The idea that people will walk more if they have places to go is certainly intuitive, and this metric has been popularized by the Walk Score website.  Walk Score gives any location a point value based on its proximity to retail and amenities like parks and libraries.  To Matt Lerner, Chief Technology Officer of Front Seat, the software company that developed Walk Score, a walkable place is one where a person has “the ability to get by without a car” and this is precisely what the website tries to capture.

The new rankings include maps of America’s 40 most walkable cities, color-coded based on the Walk Score metric.  These scores clearly help to distinguish generally more walkable cities from those that are relatively car-centric; Charlotte, Nashville and Jacksonville round out the bottom of the top 40 for instance.  At the citywide scale though, average scores should probably be interpreted cautiously since they can lump together highly walkable downtowns with more suburban neighborhoods, like some sections of Northeast Philadelphia.

The neighborhood boundaries used by Walk Score come from Zillow, which means that residents of University City, for example, may be surprised to discover that they wake up in Cobbs Creek.  Nevertheless, of Walk Score’s 138 most walkable neighborhoods in America, Philadelphia is home to 7.  Those include Center City East and Center City West, as well as a part of town designated “Riverfront” which extends roughly from Front St. to the Delaware River between Reed and Poplar Streets and which has a population of only 942. 

Other high scoring neighborhoods include Wharton-Hawthorne-Bella Vista, Poplar-Ludlow-Yorktowne, Pennsport-Whitman-Queen, and Fairmount-Spring Garden.   All of these fit Walk Score’s definition of a “Walker’s Paradise” meaning that most everyday tasks can be accomplished on foot and that many people get by without owning a car.

One obvious complication with using only the proximity to retail and amenities is the difficulty in capturing differences in the quality of those destinations.  According to Lerner, the website gets a lot of questions about why it doesn’t differentiate between McDonald’s and any other restaurant in town (it’s treated no differently from Le Bec Fin in Philadelphia’s case).  But quality is in the eye of the beholder of course, and as Lerner put it, “On the one hand, McDonald’s is one of the only places you can spend a dollar or two and sit inside somewhere warm, but on the other hand, it’s not very healthy food.”  Instead, the developers of Walk Score have decided to stay impartial and not make any judgments about the quality of businesses.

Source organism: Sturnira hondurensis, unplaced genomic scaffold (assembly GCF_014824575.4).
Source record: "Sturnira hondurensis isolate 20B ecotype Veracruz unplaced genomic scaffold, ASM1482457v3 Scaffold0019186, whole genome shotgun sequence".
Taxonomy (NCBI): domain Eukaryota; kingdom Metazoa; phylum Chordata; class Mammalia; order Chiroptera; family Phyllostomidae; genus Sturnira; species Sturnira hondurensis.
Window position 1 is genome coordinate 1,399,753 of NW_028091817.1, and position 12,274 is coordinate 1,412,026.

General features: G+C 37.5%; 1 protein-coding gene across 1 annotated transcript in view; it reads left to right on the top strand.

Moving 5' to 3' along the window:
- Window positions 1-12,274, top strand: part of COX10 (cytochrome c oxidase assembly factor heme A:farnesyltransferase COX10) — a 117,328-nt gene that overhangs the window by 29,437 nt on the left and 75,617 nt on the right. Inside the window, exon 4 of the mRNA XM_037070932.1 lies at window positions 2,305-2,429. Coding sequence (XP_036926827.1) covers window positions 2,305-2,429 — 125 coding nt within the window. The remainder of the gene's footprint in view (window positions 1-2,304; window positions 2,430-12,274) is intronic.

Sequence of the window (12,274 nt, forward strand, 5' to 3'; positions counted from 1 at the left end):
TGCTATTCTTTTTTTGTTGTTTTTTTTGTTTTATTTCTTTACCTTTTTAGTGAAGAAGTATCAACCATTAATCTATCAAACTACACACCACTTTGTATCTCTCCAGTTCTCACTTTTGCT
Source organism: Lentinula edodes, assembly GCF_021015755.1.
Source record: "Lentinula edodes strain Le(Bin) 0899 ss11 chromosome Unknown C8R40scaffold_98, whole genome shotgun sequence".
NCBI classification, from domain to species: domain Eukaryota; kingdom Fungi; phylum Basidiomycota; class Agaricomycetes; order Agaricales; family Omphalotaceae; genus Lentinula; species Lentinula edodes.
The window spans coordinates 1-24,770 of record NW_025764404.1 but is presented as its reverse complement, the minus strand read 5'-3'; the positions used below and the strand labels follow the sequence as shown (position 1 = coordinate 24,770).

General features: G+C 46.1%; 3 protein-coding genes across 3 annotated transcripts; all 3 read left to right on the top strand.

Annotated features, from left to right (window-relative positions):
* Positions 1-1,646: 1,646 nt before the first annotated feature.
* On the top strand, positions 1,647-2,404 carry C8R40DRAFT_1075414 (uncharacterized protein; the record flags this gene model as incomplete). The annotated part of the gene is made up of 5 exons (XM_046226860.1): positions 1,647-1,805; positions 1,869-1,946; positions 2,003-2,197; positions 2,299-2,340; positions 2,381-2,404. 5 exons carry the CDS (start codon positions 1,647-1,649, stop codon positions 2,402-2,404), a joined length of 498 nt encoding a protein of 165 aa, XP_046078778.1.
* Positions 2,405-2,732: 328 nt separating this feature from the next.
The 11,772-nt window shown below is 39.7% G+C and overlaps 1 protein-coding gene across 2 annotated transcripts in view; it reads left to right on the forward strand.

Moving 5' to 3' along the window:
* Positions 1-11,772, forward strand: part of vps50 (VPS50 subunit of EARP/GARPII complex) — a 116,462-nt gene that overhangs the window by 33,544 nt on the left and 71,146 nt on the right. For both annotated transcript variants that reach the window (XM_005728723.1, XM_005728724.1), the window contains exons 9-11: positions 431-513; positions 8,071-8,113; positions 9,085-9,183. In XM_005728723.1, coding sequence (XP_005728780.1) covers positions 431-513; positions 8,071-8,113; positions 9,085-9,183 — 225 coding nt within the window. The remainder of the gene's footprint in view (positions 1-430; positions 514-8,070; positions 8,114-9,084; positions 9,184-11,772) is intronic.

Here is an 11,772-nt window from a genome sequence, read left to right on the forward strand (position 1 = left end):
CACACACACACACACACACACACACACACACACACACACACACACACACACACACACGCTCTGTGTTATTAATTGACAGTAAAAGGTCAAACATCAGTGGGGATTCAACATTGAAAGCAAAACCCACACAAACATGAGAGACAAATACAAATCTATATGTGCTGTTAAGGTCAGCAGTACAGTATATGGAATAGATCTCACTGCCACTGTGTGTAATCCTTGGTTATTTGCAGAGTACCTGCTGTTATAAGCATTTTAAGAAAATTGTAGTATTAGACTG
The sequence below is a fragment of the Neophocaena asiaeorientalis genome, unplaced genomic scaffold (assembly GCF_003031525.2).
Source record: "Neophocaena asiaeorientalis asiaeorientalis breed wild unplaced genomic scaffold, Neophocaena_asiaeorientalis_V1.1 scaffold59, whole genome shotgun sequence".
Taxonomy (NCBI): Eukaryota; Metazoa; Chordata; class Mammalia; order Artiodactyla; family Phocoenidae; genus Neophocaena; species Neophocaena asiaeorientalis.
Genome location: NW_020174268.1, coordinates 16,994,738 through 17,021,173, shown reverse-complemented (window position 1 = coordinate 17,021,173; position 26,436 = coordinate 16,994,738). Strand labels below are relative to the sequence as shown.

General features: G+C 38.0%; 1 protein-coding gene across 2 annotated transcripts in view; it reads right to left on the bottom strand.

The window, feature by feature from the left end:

This raises the question of whether an automated algorithm will ever be able to capture all of the facets that make a place walkable.  For instance, Nando Micale agreed that Center City Philadelphia has great walkability, in large part because it’s possible to walk downtown and access anything you need within a few blocks.  At the same time, “you still need to have a qualitative and subjective analysis portion of the work.”  While the quality and the depth of the data may someday be sufficient to automate this sort of analysis, he believes that “ultimately, you need to have human judgment.”

That is not to say that efforts at quantifying walkability stop at the level of retail availability.  Another large-scale variable that is frequently examined in analyses of walkability is the form of an area’s street network.  “The overall factor that drives a lot of it [walkability] is the network of streets with sidewalks” according to Micale.  For instance, a grid-like layout, with its large number of four-way intersections, is highly connected, allowing a pedestrian to move efficiently from place to place along a choice of direct routes. 

Further, having many street choices steers traffic off of a small number of arterials, creating a more pedestrian friendly environment according to Frank Jaskiewicz, a Transportation Planner at JzTI Transport Planning.  “Instead of having a few streets that are overburdened with traffic requirements, you have a lot that are all carrying just a little bit of traffic.  You have that flexibility in designing something that’s really truly balanced between traffic circulation and pedestrians.”

Similarly, networks characterized by short blocks are considered more pedestrian friendly according to Reid Ewing, Research Professor at the National Center for Smart Growth.  By this criterion, it’s interesting to note that despite its enormous numbers of pedestrians compared to most US cities, many of Manhattan’s East-West blocks are actually quite pedestrian unfriendly due to their length, in Ewing’s opinion. 

In their review of the recent literature, Ewing and Cervero found some disparity in the results of studies on the effects of the street network.  At least some of those studies, however, suggested that the amount of travel by car is reduced in areas with short blocks and well connected street networks.  According to Ewing, street connectivity is important, but probably a little less important than land use mix and density in shaping travel choices.

At the other end of the spectrum from these large-scale factors, researchers have been exploring the impact of small-scale features of the street environment on the number of people who walk.  These sorts of studies generally require observers to fan out into neighborhoods and score them on everything from sidewalk condition to the presence of street trees, while also surveying residents about their walking.